The review demonstrates that these benefits to well-being, including reductions in stress and anxiety, increased positivity, self-esteem and resilience, and improvements in social functioning and social inclusion can be accessed not only through contact with nature and participation in nature-based activities, but also through simply viewing natural scenes.
There are plenty of opportunities for those who have an existing love of the outdoors to integrate outdoor activities into the student experience, such as through clubs and societies. Even those who don’t realise it’s beneficial effects would profit from structured, outdoor experiences at university and greener campus spaces.
One study in Japan, where shrinrin-yoku – ‘forest bathing’ has been part of the national public health programme since 1982, found that students who spent two nights in the forest came back with lower levels of cortisol (a hormone often used as a marker for stress) than those who spent that time in a city.
Meanwhile, a study by The American Society for Horticulture Science indicated that, in general, students who used the campus green spaces more frequently perceived their quality of life as higher compared to those who used green spaces less frequently.
Of course, universities in warmer climes have an advantage when it comes to scheduling outdoor learning. Bond University in Australia makes the most of its beautiful campus and mild, coastal weather that helps them incorporate outdoor learning into the student experience, with a positive effect.
Bond continues to actively work on future plans for creative outdoor teaching spaces they have been shown to measurably improve the personal and social aspect of students’ learning, as well as academic achievement.
But these opportunities are not just reserved for sunnier locations. The University of Derby has proven that outdoor study spaces can be beneficial in slightly greyer locations, too.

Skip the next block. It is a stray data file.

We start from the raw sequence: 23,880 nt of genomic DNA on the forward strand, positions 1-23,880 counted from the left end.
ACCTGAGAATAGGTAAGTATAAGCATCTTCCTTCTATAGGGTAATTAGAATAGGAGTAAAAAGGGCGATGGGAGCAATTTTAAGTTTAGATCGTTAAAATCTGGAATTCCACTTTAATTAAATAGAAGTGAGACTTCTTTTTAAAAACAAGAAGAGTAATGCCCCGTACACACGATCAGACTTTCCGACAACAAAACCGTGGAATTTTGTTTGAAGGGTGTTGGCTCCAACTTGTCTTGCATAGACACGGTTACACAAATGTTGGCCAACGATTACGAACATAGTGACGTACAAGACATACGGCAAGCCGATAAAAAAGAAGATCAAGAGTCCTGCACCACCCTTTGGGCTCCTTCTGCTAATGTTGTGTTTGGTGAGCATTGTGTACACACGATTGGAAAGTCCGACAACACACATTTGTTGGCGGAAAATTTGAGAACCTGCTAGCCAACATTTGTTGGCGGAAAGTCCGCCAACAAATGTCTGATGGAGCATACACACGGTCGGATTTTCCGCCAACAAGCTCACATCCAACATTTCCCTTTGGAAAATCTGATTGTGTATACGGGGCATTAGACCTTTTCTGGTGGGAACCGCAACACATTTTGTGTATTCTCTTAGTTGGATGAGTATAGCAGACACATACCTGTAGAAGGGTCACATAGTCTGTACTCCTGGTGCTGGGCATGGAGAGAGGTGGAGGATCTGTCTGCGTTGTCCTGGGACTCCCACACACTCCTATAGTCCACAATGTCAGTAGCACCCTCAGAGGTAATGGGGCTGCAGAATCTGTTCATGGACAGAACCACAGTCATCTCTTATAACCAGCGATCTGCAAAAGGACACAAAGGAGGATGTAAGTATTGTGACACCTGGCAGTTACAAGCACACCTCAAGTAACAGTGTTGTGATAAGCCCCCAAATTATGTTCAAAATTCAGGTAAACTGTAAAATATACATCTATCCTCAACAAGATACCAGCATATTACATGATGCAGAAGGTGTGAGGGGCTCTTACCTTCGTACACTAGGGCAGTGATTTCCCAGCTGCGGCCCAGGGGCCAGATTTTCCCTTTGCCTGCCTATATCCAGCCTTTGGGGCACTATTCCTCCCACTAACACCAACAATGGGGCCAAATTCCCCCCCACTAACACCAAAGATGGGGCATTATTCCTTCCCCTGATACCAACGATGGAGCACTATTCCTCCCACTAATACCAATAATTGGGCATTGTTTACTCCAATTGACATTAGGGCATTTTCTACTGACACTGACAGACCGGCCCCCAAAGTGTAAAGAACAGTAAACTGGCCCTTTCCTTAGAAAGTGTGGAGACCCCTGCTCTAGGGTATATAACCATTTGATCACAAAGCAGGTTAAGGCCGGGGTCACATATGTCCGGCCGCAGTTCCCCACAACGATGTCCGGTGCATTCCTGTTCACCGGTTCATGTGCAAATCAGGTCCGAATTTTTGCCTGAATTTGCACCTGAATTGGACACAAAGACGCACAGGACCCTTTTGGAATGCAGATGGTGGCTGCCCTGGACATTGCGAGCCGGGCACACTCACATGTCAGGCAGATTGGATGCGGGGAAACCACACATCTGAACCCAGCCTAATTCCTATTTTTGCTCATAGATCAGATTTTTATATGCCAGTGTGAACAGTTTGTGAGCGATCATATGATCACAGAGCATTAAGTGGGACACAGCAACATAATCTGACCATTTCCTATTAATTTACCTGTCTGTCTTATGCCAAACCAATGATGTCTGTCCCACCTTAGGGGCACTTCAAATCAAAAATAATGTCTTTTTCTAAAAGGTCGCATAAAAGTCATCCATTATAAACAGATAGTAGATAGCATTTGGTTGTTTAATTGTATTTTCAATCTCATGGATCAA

In 2016, the university opened the first ever outdoor learning space in the region to provide an alternative study environment for students. Dr Ruth Ayres, Dean of Learning Enhancement, who also leads the University’s Future Learning Spaces Group and has a background in Botany, said:
“The space is split into two distinct areas – one with purple and silver plants to evoke a sense of calm reflection and provide an area for quiet study; and the other with vibrant red and orange plants to spark creativity and lively group discussion.”
Even the NHS is catching on, introducing “green prescriptions” as a means to get people moving and support both physical and mental well-being.
In 2016, a report undertaken by Natural England and mental health charity Mind focused on three main green care initiatives (care farming, environmental conservation and therapeutic horticulture) to help support people struggling with mental health issues.
It’s crucial that other universities soon follow suit, using funding to create more green spaces. Integrating outdoor learning into curricula and encouraging students to spend more time in nature has the potential for a global boost in student health and mental well-being.